I'd love to embrace "Millennialism" and be car-free, but the inconsistency in transit options in parts of North Arlington is difficult-- there is minimal bus service and a lack of bikeshare stations, even near Marymount University. Adding bikeshare locations along the northern portion of Glebe Road from Lee Highway up to Chain Bridge would be helpful in continuing to connect this area with other parts of the County!
Millennials in Arlington
Along the major corridors we should remove subsidized on-street parking, to encourage walk-able and bike-able neighborhoods. Many of these on-street parking spots reduce visibility at cross walks and cause dooring and blocking situations for bike lanes, increasing danger and reducing foot traffic. Remove a few strategic parking spaces along the pike and Roslyn Ballston corridor and use that space to widen the sidewalks ...more »
Holding public meetings outside of the traditional locations, like community centers or schools, might be a good way to engage a wider and perhaps younger audience. This could be in combination with varying times of the meetings. Having public meetings at places Millennials frequent, such as bars and coffee shops, would engage more people and may reach a younger audience since you are going out to places we already like ...more »
First, no streetcar. Then, no bus rapid transit. Now what? It's been years and there is still no transit solution that was promised for Columbia Pike.
Wouldn't it be great if there was a way to figure out how to bring reasonably priced housing to Arlington. Seems like there could be some potential for connecting with the development community to figure this out? this is such a great community---and would love to keep the diversity of ages, ethnicity, and other good things!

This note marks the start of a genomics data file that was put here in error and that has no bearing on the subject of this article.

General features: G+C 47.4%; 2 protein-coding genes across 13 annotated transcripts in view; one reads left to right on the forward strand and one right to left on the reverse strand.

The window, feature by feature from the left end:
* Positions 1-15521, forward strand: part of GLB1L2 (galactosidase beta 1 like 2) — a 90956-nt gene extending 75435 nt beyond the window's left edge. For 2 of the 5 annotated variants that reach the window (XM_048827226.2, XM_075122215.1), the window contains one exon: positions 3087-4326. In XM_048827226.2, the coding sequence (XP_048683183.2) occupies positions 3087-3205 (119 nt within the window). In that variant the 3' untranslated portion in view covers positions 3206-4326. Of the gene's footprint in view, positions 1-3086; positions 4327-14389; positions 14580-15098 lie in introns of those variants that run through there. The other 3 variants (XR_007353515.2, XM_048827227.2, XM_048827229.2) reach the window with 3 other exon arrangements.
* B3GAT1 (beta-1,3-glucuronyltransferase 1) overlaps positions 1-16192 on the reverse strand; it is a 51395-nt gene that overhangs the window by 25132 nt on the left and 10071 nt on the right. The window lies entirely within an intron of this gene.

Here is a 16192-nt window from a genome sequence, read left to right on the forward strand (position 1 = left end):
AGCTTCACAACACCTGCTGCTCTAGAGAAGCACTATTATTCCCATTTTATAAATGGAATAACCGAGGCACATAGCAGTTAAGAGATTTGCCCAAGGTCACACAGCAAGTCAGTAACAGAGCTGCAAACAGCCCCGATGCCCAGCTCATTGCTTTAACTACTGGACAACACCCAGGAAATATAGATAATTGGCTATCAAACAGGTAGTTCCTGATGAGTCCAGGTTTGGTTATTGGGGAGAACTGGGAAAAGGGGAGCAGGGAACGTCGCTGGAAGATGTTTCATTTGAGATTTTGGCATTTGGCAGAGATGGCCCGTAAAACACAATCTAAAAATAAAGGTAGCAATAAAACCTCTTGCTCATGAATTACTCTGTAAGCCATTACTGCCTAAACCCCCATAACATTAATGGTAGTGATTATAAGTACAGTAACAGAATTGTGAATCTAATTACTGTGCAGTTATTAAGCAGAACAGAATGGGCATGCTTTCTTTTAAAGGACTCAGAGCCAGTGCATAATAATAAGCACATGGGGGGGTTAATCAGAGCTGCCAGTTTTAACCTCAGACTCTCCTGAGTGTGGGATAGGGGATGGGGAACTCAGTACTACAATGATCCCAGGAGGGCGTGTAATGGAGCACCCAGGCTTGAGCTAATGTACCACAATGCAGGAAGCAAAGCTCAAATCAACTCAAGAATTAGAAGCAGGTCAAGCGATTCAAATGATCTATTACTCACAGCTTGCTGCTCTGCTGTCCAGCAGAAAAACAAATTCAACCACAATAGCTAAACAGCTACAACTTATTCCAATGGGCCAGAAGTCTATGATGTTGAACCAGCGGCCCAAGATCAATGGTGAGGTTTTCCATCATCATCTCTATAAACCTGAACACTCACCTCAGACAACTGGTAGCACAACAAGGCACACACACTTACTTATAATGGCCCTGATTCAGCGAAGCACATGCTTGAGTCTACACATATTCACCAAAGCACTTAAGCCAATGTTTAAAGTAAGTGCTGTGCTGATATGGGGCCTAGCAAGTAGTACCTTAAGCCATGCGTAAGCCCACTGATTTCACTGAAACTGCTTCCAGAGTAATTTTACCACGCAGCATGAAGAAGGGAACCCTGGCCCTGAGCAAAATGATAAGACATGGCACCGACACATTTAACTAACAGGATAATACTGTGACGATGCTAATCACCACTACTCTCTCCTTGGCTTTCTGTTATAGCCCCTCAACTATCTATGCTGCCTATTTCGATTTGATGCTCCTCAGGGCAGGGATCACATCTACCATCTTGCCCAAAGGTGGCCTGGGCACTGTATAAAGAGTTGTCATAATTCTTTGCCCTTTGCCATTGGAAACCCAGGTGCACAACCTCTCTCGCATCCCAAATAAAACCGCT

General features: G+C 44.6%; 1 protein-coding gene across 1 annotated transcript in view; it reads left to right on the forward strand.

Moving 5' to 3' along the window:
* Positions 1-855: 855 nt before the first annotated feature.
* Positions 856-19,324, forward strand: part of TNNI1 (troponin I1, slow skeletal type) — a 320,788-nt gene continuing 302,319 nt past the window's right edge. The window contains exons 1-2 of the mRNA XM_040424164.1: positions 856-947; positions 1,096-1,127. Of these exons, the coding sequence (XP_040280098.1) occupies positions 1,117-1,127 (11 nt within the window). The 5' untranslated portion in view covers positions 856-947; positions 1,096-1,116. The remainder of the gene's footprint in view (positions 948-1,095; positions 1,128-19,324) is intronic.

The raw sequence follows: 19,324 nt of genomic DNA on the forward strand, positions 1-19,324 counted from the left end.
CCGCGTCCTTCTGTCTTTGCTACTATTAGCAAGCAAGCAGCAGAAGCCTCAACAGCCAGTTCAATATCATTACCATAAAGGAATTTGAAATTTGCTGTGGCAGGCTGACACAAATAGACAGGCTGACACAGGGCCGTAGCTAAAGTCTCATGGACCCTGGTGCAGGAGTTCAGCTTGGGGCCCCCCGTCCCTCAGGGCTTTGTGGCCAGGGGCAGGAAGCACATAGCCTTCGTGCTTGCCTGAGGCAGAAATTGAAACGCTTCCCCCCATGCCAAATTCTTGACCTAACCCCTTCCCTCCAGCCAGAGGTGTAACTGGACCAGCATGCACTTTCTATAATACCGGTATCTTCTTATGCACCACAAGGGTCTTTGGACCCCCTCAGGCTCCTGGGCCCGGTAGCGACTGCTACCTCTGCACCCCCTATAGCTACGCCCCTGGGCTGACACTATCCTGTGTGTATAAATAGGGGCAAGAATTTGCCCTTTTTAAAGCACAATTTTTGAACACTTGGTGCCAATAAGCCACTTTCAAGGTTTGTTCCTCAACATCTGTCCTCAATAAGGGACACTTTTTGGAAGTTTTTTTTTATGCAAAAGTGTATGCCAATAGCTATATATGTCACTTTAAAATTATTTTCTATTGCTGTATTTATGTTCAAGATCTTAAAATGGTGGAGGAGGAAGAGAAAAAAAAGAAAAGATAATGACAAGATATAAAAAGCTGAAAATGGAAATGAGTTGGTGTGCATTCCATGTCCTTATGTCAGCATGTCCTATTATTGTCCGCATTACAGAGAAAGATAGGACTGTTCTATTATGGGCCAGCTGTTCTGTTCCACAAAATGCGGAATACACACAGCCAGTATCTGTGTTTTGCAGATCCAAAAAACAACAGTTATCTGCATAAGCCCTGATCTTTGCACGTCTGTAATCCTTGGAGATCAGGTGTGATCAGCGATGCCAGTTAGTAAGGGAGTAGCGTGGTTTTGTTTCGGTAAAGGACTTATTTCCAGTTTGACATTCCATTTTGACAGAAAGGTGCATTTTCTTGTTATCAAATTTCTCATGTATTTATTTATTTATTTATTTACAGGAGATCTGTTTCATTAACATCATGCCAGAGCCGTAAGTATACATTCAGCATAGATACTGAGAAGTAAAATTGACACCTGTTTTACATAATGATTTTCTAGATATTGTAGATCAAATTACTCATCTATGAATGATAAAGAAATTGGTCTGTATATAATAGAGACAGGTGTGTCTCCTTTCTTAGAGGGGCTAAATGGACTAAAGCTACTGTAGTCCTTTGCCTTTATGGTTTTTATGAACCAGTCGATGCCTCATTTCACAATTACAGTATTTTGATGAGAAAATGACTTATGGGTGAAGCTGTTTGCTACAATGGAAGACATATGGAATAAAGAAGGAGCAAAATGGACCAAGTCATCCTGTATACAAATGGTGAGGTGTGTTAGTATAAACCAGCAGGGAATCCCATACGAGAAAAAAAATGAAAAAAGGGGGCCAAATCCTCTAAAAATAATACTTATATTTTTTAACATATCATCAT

The "recycling center" parking lot is being repurposed by the Columbia Forest Civic Association for the West Columbia Pike Food Truck Party Series. It's just a dirty grungy lot. It could be more. It could be a multiuser multi purpose space for community use. It could place make on the Pike. It could have art. It could be so much more. But we can't get anyone to see past the dollar signs. Millennials end up going to ...more »
The new lot next to the whole foods in Clarendon is a good start, and assuredly better than an abandoned lot. So, what's next for that space?
Recommendation: Turn that into a multiple story 24-7 pay parking structure, and remove the street parking between Clarendon and Courthouse.
As an older millennial I moved to Arlington to start a family. But the lack of affordable childcare options, especially for infants, is a huge burden even for well off families. On top of that it is very difficult to even find a child care solution at all, as daycare spots are few and far between. As millennials start settling down to raise a family, having access to quality, affordable childcare will be very important. ...more »
As many people may not know, when we invest in public art, we invest in the economy. For every $1 spent on public art, there is between a $2-$4 return on that initial investment. I have traveled to cities, near and far, and fall in love with the amazing art. Murals sponsored by businesses, actual storm drain projects with impact, trash cans that don't look like garbage, cross walks that are safer for both drivers and ...more »
I'm glad that Arlington has recommitted to reducing emissions since the US withdrew from the Paris agreement. But as a renter, I feel like there aren't really county programs I can participate in. There are efficiency rebates and solar co-ops, but those are for homeowners. I can personally try to use LEDs or draft blockers, but I can't make any big changes. Could AIRE (https://environment.arlingtonva.us/energy/) develop ...more »
Lack of programming for the 20 to 50 aged group has been a brought up topic among the threads.
What type of programming and what times would you like to see these programs at in the county owned buildings (schools, libraries, community centers, sports complexes)?
Washington Boulevard (especially north of route 50) would be an ideal corridor for a dedicated bike lane.
Also, what happened to the plan to extend the bike path beside Washington boulevard south of rt. 50? I thought that they were going to connect Columbia Pike to Crystal City and the Pentagon City Mall? I heard a lot about it three years ago but it has felt like deafening silence since then...